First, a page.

“Life is very robust and ‘plastic,’ much more than what biology textbooks tell us. Bacteria probably do not care when they should start replicating their genomes or dividing,” Dr. Suckjoon Jun, assistant professor of physics and molecular biology at the University of California, San Diego and one of the lead authors of the study, told The Speaker.

Dr. Suckjoon Jun

“Simple mathematical principles help us understand fundamental biology, just like in physics.”

How do cells control their size? What causes them to divide?

Biologists had previously posited two possible solutions: either a cell reaches a certain size, at which it divides into two smaller cells; or after a certain time has passed, the cell divides. The two theories have been known as “sizer” and “timer.”

The results surprised the researchers as well: “adder.”

“The results were completely unexpected,” Jun told us.

Rather than either sizer or timer paradigms, cells were found to add a constant volume each generation, regardless of their newborn size.

“This ‘adder’ principle quantitatively explains experimental data at both the population and single-cell levels, including the origin and the hierarchy of variability in the size-control mechanisms and how cells maintain size homeostasis,” the researchers concluded, whereas in past research based on “sizer” and “timer” theories led to difficult-to-verify assumptions or population-averaged data and varied interpretations.

Time and size, while variable in some organisms, do not even factor into the existence of “perfect adders” in the newly found and “extraordinarily simple” quantitative principle of cell-size control.

“It seems most bacteria we have studied so far, and more data is coming out of other labs, appear to be perfect adder,” said Jun. “Some higher organisms, such as yeast, do care about size more than bacteria do. For example, small-born yeast cells add more mass than large-

born cells to reach division. That is, how much mass they add since birth is sensitive to how big the baby cell was. Nevertheless, the way they reach the target size, generation after generation, works exactly same as the perfect adders such as bacteria, which is quite nice and surprising.”

The growth of cells follow the growth law, the researchers found, and grow exponentially at a constant rate.

Jun explained the challenge that had stood in the way of understanding this aspect of cell division in the past: “Two biggest obstacles have been (one) dogmas that cells somehow must actively sense space or time to control cell size, and (two) technology that did not exist until recently, which now allows monitoring the growth and division patterns of tens of thousands of individual cells under tightly controlled environment.”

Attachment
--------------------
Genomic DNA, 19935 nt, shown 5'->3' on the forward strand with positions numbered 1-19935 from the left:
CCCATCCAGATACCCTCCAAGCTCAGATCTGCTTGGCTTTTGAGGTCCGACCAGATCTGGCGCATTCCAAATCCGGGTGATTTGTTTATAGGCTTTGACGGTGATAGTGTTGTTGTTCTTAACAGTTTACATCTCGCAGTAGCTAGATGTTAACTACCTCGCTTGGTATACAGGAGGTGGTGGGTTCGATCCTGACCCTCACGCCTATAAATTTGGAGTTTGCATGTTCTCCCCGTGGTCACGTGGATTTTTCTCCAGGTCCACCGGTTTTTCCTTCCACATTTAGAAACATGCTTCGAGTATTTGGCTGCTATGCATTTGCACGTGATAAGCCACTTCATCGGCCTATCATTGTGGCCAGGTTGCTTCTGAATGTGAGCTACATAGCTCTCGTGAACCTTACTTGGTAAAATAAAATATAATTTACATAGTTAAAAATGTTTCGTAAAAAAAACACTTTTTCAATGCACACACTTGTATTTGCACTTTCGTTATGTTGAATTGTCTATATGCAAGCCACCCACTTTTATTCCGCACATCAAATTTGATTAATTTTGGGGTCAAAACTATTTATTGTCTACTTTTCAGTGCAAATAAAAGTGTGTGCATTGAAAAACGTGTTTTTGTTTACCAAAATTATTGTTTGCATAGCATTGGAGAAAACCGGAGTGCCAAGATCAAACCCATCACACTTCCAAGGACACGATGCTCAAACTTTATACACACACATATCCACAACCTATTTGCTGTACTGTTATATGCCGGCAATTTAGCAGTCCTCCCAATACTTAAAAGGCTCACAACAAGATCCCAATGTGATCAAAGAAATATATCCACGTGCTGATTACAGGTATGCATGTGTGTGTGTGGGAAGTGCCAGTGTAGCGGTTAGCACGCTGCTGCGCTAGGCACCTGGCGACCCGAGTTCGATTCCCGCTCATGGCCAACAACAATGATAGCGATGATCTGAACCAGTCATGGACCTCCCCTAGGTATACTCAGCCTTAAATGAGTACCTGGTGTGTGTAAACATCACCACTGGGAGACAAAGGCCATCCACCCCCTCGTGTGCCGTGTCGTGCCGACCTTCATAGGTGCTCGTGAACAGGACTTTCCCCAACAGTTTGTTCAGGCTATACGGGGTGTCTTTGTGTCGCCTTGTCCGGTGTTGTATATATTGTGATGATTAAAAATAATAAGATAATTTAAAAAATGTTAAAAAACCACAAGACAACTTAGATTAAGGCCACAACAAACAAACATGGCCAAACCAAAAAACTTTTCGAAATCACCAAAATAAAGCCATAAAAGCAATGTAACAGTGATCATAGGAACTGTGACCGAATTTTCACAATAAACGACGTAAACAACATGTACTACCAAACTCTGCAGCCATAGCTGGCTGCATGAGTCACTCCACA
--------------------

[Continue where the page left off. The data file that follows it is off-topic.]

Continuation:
The research team developed a tiny device that isolates individual genetic materials.

The tool allowed the researchers to observe thousands of individual bacterial cells–Gram-negative E. coli and Gram-positive B. subtilis–over hundreds of generations. The researchers manipulated the conditions in which the cells lived. A wide range of tightly controlled steady-state growth conditions were experimented with.

According to the researchers, the new method allowed them to produce statistical samples about a thousand times better than had previosly been available.

“We looked at the growth patterns of the cells very very carefully, and realized that there is something really special about the way the cells control their size,” explained Jun.

“No one has been able to answer this question,” Jun said in their press release, noting that this was even the case for the E. coli bacterium, possibly the most extensively studied organism to date.

The research holds the promise of better informing the fight against cancer, since one of the most important problems in the fight is the process of runaway cell division.

The reports, “Cell-size maintenance: universal strategy revealed” and “‘Cell-size control and homeostasis in bacteria” were completed by Suckjoon Jun, Massimp Vergassola and Sattar Taheri-Araghi, and were published in the journal Current Biology .

By Justin Munce
Images: the work of the researchers

The JournoList

The House of Representatives averted a government shutdown, narrowly passing a $1.1 trillion spending bill despite strenuous Democratic objections to controversial financial provisions.

Congress now has until Wednesday night, if needed, to complete work on a $1.1 trillion spending bill to keep most government agencies operating through next summer.

The $1.1 trillion budget includes significantly less funding than was requested for several progressive efforts, including homelessness support and prevention.

Big metro areas are mostly booming after the recession, and everywhere else is still digging out.

A Kansas program designed to test welfare applicants for drug use—supported by Republican Gov. Sam Brownback, who is known for boasting over enrollment cuts to the state’s program for low-income families—has resulted in only 20 drug tests in the four months since it began.

The Affordable Care Act is expected to provide around $10 billion in subsidies this year to make health insurance affordable for low- and middle-income people. But a quirk in the law is denying subsidies to a significant number of low-income people, especially those with families.

Health officials in Wyoming released a report urging the state to expand Medicaid coverage, adding to the list of Republican-led states advocating for the program’s expansion under the Affordable Care Act.

Kansas Republicans blocked a proposal to create a special panel to investigate possible ethics violations in the operation of KanCare, the state’s $3 billion privatized Medicaid program.

More disabled Iowans are being added to waiting lists for state assistance, despite $6 million that legislators earmarked last spring to reduce the number of those waiting for help.